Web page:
The deconstructionists, notably Barthes and Derrida, and even Wittgenstein before them have attacked linear hierarchy in writing and proposed that `the end of linear writing is the end of the book' (Derrida, 1976:86-7).In this sense Derrida was prescient and the Web has borne out his new way of reading, writing and the construction of knowledge. In this way the Web can be seen as a new technology of weaving the fabric of knowledge. Once again a technology has come about as a new culture of knowledge has pre-empted; the new technology has not determined the new culture, but it has become its handmaiden and thus enables the operability of the new knowledge structure which is now seen as fluid and interlaced rather than permanently fixed on the page. This is yet another example of how technological changes have reinforced the emergence of cultural changes.

Technologies of gender

In the same way, the newer technologies of gender have forced us to re-think certain `truths' about gender construction and re(-)presentations. Whereas in the past, gender was conflated with biological sex, we can now think in terms of gender construction and re-construction. Simone de Beauvoir first hit on this in her seminal work, The Second Sex (1949) which critiques the hierarchical binary structure of gender organisation of her generation. In her thesis that ` a woman is not born, she is made', she paved the way for a re-thinking of gender spaces, roles, ideologies, values, beliefs and behaviour. Gender has come to be thought of not as essentially given, but as socially and culturally constructed, not as hierarchical and fixed but as equitable and fluid.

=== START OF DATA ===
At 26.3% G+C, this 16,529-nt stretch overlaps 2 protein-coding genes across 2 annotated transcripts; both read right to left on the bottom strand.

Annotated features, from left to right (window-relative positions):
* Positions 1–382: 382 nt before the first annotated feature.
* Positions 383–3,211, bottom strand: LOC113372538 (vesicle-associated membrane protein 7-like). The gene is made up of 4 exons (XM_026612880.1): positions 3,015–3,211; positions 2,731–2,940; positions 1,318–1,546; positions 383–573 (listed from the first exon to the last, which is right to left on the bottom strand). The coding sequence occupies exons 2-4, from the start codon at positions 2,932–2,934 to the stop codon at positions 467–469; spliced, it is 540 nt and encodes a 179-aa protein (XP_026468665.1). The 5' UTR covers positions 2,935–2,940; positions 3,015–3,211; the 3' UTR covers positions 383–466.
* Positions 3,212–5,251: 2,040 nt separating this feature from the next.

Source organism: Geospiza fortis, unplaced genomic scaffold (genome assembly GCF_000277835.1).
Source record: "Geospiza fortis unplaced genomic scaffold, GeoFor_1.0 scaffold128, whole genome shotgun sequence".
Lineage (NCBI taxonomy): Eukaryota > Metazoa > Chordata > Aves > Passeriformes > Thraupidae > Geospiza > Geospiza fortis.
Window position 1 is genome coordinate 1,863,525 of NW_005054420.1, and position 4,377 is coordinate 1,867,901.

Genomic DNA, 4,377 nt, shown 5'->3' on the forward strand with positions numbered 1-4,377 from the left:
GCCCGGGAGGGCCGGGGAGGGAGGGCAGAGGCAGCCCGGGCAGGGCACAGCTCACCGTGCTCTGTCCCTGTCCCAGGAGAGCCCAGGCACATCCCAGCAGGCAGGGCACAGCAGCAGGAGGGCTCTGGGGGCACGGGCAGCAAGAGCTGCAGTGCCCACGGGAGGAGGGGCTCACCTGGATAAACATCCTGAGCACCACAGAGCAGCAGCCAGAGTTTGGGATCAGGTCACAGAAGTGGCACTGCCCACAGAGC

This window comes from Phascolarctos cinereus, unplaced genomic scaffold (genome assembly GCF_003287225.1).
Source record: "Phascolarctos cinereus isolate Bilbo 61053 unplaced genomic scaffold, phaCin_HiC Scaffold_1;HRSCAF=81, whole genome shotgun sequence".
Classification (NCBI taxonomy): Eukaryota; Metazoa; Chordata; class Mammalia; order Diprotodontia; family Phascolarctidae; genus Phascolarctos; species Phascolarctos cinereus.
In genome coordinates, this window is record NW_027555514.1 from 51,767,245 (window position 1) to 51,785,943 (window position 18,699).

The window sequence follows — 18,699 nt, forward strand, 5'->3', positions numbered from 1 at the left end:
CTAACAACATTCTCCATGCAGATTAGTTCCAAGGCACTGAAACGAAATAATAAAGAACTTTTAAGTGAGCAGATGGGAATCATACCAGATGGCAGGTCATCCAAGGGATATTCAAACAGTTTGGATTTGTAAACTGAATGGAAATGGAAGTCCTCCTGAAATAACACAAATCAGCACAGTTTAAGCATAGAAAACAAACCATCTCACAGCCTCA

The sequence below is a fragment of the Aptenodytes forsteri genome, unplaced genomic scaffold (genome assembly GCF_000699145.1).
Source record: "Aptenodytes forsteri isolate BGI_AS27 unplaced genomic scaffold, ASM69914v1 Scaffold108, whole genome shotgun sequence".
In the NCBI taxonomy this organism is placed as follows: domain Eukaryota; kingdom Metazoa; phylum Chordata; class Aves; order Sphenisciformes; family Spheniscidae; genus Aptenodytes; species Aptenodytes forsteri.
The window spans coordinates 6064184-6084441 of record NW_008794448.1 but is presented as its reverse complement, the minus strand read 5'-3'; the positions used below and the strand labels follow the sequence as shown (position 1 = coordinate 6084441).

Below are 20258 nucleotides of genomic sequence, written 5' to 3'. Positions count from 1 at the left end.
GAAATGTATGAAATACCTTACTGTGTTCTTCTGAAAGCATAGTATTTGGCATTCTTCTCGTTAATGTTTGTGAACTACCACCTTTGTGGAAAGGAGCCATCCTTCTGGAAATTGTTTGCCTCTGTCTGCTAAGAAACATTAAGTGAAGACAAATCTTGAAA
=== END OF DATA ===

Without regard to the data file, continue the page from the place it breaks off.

At the same time, gender studies scholars have pointed to gender construction as the `product of various social technologies, such as the cinema, and of institutionalised discourses, epistemologies, and critical practices ,as well as practices of daily life' (de Lauretis, 1987:2). Social emphasis on gender differences has also lead to differences in designations of spaces and behaviour for different genders. Traditionally masculinity has been linked with the logical, technical and rational while femininity has been linked with the emotional, intuitive and irrational (see Threadgold, 1990; Curry-Jansen, 1989, Spender, 1985, Saco, 1992 and Chapman & Rutherford, 1989). Such cultural representations of gender have led to the division of spaces and activities designated as more suited or productive for one gender rather than the other. On the other hand, deconstruction of such representations and discourses have pointed to new ways of thinking about gender spaces and activities resulting in more blurrings of gender boundaries and a re-mapping of gender terrains. The new femininities which seek to challenge the old structure of positing women as illogical and irrational have led to a movement towards the public, `rational' sphere for women. At the same time the new masculinities have allowed for men's involvement in activities formerly designated as women's domestic realm. This new masculinity has also allowed for the respectability of the computer `nerd' and web and internet `surfer'. It has permitted, too, games which allow for gender switches such as in MUDs and MOOs. These gender re-mappings and activity switches have in turn reinforced cultural de-/re-constructions of gender. It is not surprising, therefore, to note the heat of the contest for gender space now fought in cyberspace.